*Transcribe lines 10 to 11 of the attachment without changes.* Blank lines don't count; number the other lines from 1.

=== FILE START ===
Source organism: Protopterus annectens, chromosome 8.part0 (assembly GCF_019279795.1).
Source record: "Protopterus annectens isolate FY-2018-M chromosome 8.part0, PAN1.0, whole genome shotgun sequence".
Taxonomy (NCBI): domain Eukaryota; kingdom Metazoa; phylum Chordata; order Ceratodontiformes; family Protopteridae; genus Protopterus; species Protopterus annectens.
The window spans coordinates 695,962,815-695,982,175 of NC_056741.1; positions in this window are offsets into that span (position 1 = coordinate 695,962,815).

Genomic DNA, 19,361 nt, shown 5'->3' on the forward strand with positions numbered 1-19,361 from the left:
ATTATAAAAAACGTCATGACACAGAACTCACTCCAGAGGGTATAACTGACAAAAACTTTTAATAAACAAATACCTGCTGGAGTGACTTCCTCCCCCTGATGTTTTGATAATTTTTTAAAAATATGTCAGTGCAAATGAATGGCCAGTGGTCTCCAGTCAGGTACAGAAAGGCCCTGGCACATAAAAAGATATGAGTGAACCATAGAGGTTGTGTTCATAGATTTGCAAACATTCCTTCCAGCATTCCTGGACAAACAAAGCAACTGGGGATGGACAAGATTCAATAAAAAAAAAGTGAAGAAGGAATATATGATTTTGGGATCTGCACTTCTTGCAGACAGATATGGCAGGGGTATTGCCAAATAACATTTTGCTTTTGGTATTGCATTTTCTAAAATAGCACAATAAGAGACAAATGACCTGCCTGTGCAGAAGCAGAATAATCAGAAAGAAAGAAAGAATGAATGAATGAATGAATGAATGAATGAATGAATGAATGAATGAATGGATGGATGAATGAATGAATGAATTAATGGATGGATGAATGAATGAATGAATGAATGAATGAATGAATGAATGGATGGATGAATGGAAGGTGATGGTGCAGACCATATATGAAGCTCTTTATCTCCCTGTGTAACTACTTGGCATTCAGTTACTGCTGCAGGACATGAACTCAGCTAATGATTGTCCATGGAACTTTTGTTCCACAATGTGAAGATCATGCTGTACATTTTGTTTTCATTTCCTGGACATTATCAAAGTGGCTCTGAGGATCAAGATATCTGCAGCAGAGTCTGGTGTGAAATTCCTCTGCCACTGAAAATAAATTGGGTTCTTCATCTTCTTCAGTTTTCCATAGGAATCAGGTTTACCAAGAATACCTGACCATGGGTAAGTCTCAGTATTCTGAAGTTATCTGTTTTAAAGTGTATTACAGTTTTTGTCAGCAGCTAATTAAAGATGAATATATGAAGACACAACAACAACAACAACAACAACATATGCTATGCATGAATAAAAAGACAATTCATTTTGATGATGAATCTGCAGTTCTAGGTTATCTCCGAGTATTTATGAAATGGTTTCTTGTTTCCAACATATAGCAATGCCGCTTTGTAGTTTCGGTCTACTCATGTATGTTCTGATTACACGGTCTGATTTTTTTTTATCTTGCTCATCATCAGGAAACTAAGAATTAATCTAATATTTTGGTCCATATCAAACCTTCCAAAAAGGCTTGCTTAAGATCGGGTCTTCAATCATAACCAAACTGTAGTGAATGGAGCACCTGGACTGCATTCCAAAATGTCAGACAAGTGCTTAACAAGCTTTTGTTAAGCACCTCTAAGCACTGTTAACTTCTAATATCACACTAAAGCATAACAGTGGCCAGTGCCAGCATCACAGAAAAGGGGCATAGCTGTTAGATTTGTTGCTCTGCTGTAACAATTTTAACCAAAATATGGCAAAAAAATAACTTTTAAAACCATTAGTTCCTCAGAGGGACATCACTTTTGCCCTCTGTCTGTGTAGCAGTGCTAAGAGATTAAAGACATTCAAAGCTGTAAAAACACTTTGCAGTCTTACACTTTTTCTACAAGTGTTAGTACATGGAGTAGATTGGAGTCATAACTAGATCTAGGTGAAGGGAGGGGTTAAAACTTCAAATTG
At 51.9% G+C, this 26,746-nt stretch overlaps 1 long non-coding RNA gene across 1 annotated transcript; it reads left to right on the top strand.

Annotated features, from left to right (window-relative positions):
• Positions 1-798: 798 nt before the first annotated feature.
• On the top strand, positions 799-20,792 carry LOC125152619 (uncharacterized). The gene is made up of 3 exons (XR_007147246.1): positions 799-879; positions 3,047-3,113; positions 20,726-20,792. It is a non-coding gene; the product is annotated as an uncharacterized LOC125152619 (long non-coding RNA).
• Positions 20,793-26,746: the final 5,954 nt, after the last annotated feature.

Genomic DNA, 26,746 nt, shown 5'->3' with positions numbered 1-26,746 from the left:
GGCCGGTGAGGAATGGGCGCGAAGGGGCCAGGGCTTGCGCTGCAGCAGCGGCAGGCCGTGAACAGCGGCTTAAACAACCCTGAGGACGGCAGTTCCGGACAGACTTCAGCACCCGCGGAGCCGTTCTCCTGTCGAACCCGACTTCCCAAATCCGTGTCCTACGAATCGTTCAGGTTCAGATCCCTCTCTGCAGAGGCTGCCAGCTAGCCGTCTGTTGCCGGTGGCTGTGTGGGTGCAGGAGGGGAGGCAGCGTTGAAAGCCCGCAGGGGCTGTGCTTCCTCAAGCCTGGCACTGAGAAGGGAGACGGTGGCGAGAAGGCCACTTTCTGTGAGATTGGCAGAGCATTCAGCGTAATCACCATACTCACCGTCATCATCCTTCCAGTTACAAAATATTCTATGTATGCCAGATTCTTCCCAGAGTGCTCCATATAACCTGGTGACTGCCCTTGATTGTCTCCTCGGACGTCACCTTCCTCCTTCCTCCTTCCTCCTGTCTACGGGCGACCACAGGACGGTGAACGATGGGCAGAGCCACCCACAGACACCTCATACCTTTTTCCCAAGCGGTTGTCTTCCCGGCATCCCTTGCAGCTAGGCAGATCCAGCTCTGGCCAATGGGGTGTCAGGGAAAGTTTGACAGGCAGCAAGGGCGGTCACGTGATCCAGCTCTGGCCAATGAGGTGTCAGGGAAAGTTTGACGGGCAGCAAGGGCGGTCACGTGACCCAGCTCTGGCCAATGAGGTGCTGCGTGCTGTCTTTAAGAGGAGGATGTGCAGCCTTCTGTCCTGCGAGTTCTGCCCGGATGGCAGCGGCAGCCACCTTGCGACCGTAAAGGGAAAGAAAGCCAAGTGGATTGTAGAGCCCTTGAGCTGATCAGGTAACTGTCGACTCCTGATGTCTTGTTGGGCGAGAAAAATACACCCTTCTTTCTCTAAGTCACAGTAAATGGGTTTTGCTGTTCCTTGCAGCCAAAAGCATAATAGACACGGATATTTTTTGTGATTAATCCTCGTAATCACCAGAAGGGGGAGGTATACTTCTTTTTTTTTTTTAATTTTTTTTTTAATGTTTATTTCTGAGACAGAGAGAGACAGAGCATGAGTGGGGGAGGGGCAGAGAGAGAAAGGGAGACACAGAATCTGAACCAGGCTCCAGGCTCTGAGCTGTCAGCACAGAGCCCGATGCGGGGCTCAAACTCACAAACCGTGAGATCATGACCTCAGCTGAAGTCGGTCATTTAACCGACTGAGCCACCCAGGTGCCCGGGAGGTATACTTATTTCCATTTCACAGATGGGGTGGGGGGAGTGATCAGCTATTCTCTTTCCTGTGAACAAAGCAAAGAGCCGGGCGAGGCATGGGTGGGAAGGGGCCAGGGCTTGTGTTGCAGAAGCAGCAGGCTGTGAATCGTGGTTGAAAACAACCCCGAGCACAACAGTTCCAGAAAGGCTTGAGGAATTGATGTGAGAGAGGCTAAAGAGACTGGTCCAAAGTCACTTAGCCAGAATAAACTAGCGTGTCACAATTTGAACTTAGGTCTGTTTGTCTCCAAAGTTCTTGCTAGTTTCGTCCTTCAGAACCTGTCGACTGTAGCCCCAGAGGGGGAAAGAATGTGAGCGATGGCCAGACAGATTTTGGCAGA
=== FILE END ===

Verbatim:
• On the top strand, positions 799-20,792 carry LOC125152619 (uncharacterized). The gene is made up of 3 exons (XR_007147246.1): positions 799-879; positions 3,047-3,113; positions 20,726-20,792. It is a non-coding gene; the product is annotated as an uncharacterized LOC125152619 (long non-coding RNA).
• Positions 20,793-26,746: the final 5,954 nt, after the last annotated feature.